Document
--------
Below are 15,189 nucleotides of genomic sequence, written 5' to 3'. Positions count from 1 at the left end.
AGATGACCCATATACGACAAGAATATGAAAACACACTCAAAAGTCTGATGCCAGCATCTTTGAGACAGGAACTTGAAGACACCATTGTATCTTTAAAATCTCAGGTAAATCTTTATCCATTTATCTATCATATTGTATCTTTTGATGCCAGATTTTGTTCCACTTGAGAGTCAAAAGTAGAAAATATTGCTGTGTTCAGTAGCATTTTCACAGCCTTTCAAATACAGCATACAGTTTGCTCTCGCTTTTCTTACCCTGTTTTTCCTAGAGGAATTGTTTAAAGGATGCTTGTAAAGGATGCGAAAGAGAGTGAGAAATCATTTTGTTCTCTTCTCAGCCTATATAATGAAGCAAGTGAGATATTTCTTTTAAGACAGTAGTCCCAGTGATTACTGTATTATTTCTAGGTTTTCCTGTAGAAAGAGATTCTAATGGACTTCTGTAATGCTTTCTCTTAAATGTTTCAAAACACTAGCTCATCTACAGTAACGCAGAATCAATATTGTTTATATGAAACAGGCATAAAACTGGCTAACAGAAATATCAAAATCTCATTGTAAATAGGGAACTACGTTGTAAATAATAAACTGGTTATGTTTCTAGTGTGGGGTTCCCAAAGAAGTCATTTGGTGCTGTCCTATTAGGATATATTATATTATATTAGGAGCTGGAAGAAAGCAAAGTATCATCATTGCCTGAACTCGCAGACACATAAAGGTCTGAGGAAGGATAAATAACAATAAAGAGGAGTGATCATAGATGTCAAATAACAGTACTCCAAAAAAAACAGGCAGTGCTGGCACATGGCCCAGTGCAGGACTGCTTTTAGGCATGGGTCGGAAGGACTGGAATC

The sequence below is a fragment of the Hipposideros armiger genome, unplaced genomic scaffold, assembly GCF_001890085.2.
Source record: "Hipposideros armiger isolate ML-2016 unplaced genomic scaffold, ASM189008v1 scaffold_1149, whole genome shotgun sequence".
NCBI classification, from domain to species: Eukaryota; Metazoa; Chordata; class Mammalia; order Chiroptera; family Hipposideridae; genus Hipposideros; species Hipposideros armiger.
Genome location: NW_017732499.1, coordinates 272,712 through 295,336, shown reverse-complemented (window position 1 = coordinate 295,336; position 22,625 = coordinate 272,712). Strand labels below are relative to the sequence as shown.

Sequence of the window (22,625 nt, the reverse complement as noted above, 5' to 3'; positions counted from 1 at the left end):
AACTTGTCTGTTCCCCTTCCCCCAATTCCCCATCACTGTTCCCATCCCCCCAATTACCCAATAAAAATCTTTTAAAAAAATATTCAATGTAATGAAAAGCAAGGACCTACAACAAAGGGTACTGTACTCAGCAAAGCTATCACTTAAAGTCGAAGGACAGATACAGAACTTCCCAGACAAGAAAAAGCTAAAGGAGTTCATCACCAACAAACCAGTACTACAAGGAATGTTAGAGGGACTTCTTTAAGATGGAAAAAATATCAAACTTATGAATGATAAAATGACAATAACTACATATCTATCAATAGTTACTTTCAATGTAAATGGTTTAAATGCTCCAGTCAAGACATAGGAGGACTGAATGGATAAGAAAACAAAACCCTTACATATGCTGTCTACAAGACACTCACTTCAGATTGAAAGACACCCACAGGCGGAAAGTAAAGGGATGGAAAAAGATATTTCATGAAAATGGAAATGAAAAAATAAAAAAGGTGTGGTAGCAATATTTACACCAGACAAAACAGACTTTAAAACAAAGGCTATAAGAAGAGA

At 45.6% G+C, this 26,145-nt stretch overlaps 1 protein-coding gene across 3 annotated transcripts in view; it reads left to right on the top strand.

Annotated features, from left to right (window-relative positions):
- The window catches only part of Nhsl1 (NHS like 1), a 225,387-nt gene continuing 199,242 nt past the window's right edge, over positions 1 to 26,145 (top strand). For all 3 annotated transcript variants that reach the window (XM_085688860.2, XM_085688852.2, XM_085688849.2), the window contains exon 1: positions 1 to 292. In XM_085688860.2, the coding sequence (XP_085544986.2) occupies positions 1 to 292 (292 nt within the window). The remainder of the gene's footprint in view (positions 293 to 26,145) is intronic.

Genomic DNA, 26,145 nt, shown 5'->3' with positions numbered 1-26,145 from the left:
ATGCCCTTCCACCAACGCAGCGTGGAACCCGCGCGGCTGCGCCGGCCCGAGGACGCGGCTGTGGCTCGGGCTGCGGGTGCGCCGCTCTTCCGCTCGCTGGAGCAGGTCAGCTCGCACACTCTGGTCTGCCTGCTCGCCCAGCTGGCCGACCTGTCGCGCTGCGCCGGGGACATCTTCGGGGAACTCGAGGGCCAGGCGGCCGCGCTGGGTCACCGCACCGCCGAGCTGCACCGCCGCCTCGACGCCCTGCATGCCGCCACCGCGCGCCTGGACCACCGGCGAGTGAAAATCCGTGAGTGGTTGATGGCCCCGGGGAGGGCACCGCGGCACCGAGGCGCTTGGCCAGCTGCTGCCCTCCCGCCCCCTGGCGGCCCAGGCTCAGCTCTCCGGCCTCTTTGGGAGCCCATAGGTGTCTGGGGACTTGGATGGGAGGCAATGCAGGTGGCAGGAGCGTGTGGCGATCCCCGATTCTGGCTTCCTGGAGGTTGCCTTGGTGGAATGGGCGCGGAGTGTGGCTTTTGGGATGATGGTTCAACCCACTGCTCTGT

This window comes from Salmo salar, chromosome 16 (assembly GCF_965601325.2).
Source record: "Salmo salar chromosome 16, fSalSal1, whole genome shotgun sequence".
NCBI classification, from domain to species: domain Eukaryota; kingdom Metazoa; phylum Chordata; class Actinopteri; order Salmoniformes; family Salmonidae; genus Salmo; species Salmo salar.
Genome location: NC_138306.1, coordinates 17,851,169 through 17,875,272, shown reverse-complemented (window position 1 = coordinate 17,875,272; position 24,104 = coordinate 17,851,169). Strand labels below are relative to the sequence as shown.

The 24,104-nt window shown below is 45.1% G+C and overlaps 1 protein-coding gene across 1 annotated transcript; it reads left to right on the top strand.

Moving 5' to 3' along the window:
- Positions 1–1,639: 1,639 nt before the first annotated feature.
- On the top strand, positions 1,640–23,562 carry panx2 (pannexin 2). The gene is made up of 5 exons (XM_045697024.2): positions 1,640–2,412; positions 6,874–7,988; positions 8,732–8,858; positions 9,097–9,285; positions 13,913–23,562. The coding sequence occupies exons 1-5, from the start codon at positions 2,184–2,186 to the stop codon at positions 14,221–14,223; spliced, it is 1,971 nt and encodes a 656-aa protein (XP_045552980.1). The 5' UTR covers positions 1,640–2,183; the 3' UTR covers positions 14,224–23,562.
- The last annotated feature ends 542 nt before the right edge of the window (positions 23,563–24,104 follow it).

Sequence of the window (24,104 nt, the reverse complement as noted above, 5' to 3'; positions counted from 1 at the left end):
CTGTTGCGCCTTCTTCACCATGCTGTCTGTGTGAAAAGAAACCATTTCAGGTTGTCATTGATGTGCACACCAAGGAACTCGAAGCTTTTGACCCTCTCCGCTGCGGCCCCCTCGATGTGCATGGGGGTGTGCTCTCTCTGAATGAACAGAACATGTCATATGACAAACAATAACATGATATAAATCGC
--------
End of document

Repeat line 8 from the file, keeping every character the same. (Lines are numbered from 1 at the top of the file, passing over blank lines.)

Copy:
AACTTGTCTGTTCCCCTTCCCCCAATTCCCCATCACTGTTCCCATCCCCCCAATTACCCAATAAAAATCTTTTAAAAAAATATTCAATGTAATGAAAAGCAAGGACCTACAACAAAGGGTACTGTACTCAGCAAAGCTATCACTTAAAGTCGAAGGACAGATACAGAACTTCCCAGACAAGAAAAAGCTAAAGGAGTTCATCACCAACAAACCAGTACTACAAGGAATGTTAGAGGGACTTCTTTAAGATGGAAAAAATATCAAACTTATGAATGATAAAATGACAATAACTACATATCTATCAATAGTTACTTTCAATGTAAATGGTTTAAATGCTCCAGTCAAGACATAGGAGGACTGAATGGATAAGAAAACAAAACCCTTACATATGCTGTCTACAAGACACTCACTTCAGATTGAAAGACACCCACAGGCGGAAAGTAAAGGGATGGAAAAAGATATTTCATGAAAATGGAAATGAAAAAATAAAAAAGGTGTGGTAGCAATATTTACACCAGACAAAACAGACTTTAAAACAAAGGCTATAAGAAGAGA